2018 has not been an easy year to manage. India has struggled to adjust to an increasingly polarized world with US-China relations entering a phase of open and probably irreversible confrontation. Russia’s growing closeness to China is a further complication.

India’s immediate neighbourhood has become a zone of contestation with China’s profile expanding. The continuing and undiminished turmoil in the Gulf and West Asia put at risk India’s energy security and the welfare of its more than six million citizens living and working in the region. Given these trends, how did India fare in the year gone by?

Taking into account the growing power asymmetry with China, the dangerous confrontation at Doklam at the India-Bhutan-China border, in 2017 gave way to a more nuanced policy in 2018. There was a return to the earlier more cautious stance on the Tibet issue.

The public association of government figures with functionaries of the Tibet government in exile (which India does not recognise) came to an end. The sharply critical rhetoric on China’s Belt and Road Initiative became muted as did the loud complaints over Chinese opposition to India’s membership of the Nuclear Suppliers Group. China, for its part, welcomed India into the Shanghai Cooperation Organisation, offered a few trade concessions and projected a more benign and congruent relationship even though in substance, the relationship remains adversarial. China’s security and economic relationship with Pakistan stands undiminished.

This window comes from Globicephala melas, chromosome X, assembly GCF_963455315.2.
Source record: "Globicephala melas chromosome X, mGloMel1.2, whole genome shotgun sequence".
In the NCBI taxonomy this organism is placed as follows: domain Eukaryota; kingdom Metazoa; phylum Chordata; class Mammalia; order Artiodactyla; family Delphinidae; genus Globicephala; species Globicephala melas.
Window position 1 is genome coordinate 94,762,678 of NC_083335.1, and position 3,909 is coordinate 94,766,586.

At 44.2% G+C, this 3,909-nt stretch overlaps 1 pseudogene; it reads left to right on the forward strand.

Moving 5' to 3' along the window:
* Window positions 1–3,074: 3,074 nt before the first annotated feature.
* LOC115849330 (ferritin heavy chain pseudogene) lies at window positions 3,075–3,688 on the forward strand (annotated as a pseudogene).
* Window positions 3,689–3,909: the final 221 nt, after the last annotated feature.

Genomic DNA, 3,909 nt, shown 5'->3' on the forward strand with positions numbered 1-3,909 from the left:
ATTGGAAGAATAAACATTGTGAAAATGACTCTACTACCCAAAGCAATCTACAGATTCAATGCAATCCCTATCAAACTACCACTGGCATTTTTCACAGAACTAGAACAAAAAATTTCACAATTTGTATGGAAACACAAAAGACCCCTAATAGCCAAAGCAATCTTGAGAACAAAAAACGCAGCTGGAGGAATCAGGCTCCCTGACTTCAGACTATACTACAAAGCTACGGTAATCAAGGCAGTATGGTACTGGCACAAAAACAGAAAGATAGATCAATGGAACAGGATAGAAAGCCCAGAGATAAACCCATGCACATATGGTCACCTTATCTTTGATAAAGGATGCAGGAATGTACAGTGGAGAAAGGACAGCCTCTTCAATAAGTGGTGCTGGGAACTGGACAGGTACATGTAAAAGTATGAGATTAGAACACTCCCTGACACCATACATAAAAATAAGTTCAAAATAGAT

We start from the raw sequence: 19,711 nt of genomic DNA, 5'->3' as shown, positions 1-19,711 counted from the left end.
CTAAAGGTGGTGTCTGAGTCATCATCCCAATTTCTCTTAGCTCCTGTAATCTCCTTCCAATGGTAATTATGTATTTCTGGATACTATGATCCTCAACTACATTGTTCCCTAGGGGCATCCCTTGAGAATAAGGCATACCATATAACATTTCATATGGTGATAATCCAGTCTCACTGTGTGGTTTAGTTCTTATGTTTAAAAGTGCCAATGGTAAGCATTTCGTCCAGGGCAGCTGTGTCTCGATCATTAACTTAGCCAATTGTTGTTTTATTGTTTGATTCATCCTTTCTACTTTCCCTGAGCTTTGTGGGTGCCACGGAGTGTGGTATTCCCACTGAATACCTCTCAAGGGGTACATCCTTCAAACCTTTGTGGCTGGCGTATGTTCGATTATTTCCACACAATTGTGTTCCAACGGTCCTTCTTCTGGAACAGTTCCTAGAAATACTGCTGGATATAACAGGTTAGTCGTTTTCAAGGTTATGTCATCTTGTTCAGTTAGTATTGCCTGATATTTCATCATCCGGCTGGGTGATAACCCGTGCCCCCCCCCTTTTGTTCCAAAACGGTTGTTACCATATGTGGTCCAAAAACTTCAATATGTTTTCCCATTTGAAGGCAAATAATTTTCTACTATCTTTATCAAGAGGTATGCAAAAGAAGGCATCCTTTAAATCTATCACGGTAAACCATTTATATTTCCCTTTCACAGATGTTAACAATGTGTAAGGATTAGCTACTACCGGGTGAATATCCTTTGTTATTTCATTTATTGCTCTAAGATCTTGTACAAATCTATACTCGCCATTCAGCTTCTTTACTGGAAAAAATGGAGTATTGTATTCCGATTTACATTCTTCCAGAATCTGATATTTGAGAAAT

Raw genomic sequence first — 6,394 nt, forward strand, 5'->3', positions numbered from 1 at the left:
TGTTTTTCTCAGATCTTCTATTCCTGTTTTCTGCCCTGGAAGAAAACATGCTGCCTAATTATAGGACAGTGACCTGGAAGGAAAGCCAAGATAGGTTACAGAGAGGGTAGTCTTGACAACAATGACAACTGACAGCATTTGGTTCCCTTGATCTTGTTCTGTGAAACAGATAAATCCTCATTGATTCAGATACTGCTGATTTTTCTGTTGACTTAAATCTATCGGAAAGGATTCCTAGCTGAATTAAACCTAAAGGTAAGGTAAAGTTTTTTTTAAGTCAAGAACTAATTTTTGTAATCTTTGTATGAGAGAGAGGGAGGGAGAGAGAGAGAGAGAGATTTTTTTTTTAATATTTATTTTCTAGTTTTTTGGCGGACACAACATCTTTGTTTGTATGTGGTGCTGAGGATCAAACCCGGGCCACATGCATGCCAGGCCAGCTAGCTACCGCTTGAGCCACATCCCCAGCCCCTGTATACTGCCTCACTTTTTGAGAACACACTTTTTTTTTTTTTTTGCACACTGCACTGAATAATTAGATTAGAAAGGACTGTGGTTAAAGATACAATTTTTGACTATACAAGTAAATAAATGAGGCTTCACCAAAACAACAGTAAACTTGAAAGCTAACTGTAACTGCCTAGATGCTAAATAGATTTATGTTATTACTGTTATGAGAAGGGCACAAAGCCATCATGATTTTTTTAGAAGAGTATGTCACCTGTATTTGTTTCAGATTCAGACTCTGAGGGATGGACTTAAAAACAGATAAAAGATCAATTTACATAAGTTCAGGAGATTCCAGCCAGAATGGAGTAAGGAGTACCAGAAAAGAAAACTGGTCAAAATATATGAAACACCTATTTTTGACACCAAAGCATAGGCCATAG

It continues to seek enhanced influence in Nepal and is maintaining pressure on Bhutan to settle the boundary on terms it has already offered, exchange embassies and open border trade. Recent political changes in Sri Lanka and the Maldives appear favourable to India, but China’s economic leverage remains unmatched. The return of Sheikh Hasina as Prime Minister of Bangladesh in just concluded elections must have been received with a sense of relief but concerns over China’s growing economic and military profile in a strategically important neighbour will remain.